On first sight, Gould's NOMA might appear to be a step in the direction of an object-oriented rather than a method-oriented notion of science, because he speaks of "magisteria", i.e., areas of knowledge belonging to religion, and areas of knowledge belonging to science. One might charitably interpret Gould as saying that the methods of science are determined by its objects, which are "things" in "nature", and that the methods of religion and theology are determined by its objects, which are "values" or "purposes", or "ethics" or the like, and that of each of these sets of things there can be genuine knowledge achieved by appropriate and reliable methods. But on close analysis, NOMA is revealed to be based not upon a sensible phenomenological distinction between differing objects of knowledge but upon an imperious assertion of method. Aristotle would make "man" an object of knowledge, and in understanding "man", Aristotle would speak not only about the human body but about the human soul, not only about "facts" but also about "values". (Though Aristotle would never use that inaccurate and misleading modern language.) Gould's distinction, on the other hand, divides "man" up and puts part of him under one "magisterium" and part under another. But as we have seen, the very methods of modern science, springing from Hobbes and Descartes and so on, mean that eventually the methods used to analyze man as a physical creature will be applied to all aspects of man: life as chemistry, sexuality as drives, ethics as the result of selfish (or altruistic) genes, etc. Evolutionary psychology and so on will eventually do (or at least pretend to do) most of the work that Gould so generously allots to theology. Thus, really NOMA is about method: methodological naturalism for all objects in nature, including us, and for all aspects of those objects (including us) that scientists have decided (certainly without consulting the theologians) that they are competent to explain; religion gets the scraps left over, to which it applies its non-scientific but doubtless still very wonderful and profound "methods" of analysis. Gould is not as entirely contemptuous of theology and religion as some other Darwinians are, but it is pretty clear that theology for him rules over the realm of the vague, the uncertain, the unprovable, and the eternally debatable, and thus is not really a form of "knowledge" in any serious sense. Because theology is confined to "values", one can no more "know" a religious truth than one can "know" that Republicans are better than Democrats, or "know" that Mozart is better than Bono, whereas one can definitely know the laws of gravity, the ideal gas laws, the mechanisms of evolution, etc. Gould's personal attitude (acknowledging a sense of the seriousness and importance of theological questions) is greatly preferable to that of Dawkins, Hitchens, etc., but his epistemological assumptions are pretty well the same.

In sum, I think you are right to say, Gregory, that dividing up the world between "religion" and "science", or between "the method of theology" and "the method of science", is artificial, is constricting, and leads to inaccurate analysis. I find the divisions of Peacocke -- not in detail, but in their general character -- to be more sensible and more useful, if our goal is to understand what is given to us in the world -- the phenomena -- rather than to accept only such conclusions about the world as can be derived from certain rules of method which are abstracted from the objects we are investigating.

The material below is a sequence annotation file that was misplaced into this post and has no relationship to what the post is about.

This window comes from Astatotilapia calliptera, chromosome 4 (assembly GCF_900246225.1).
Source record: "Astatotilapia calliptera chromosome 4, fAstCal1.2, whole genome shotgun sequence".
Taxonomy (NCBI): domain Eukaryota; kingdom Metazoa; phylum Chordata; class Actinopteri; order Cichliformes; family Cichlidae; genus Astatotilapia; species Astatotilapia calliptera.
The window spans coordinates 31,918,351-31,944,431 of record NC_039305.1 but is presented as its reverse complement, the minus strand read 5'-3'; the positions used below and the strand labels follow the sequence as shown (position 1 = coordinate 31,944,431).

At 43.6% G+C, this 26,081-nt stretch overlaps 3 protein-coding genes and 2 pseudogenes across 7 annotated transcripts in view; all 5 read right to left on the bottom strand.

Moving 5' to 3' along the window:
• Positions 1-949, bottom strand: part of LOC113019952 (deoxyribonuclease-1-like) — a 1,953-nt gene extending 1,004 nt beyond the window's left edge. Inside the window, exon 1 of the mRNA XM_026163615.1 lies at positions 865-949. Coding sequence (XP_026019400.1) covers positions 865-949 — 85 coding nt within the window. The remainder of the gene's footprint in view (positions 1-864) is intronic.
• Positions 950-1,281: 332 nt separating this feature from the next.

However, selling either atheistic Darwinians or (most) theistic evolutionists on an object-oriented approach is going to be very difficult. Phrases like "methodological naturalism" and hated words such as 'creationism" and "miracles" keep forcing their way in the minds of the typical modern evolutionary biologist. To learn to approach nature in an object-oriented way, which allows that a teleological explanation could be just as scientifically correct as a non-teleological explanation, will be as difficult for evolutionary biologists as grasping Galileo's method was for people steeped in the Scholastic philosophy of nature. Certainly unphilosophical scientists like Eugenie Scott, and unphilosophical philosophers like Barbara Forrest, are never going to "get it".


  ----- Original Message -----
  From: Gregory Arago
  Sent: Sunday, October 25, 2009 9:02 AM
  Subject: [asa] NOMA vs. Map of Knowledge

  One way to move beyond the NOMA vs. anti-NOMA thrust of the very interesting recent thread, is to acknowledge more than two 'sides' in the discussion. Let me submit to you A. Peacocke's 'map of knowledge' (see attached), which includes many levels of layers and four main categories (1. Physical World, 2. Living Organisms, 3.Behaviour of Living Organisms, 4. Human Culture), rather than just two, i.e. 'science' and religion.'


  Imo, anyone who continues to be engaged in *only* a 'science and religion' dialogue is already out of date, as there are quite obviously many more categories that must be involved in order to be anything verging on 'holistic.' Of course, I'm not suggesting that Cameron is focussing only on 'science and religion' because it is quite obvious he is doing more than that. My argument thus hinges on the view that 'holism' is a superior intellectual position to 'reductionism' in terms of a philosophy (e.g. epistemology, methodology or ontology) of science, religion and culture perspective.


  Here is Peacocke's Map of Knowledge:


  A Map of Knowledge


  Systems Sciences (Disciplines)



  4. Human Culture

  Languages Linguistics

  Economic Economics

  Aesthetic Arts

  Technical Technology

  Religious Theology

                                                                         Religious Studies



  Social Anthropology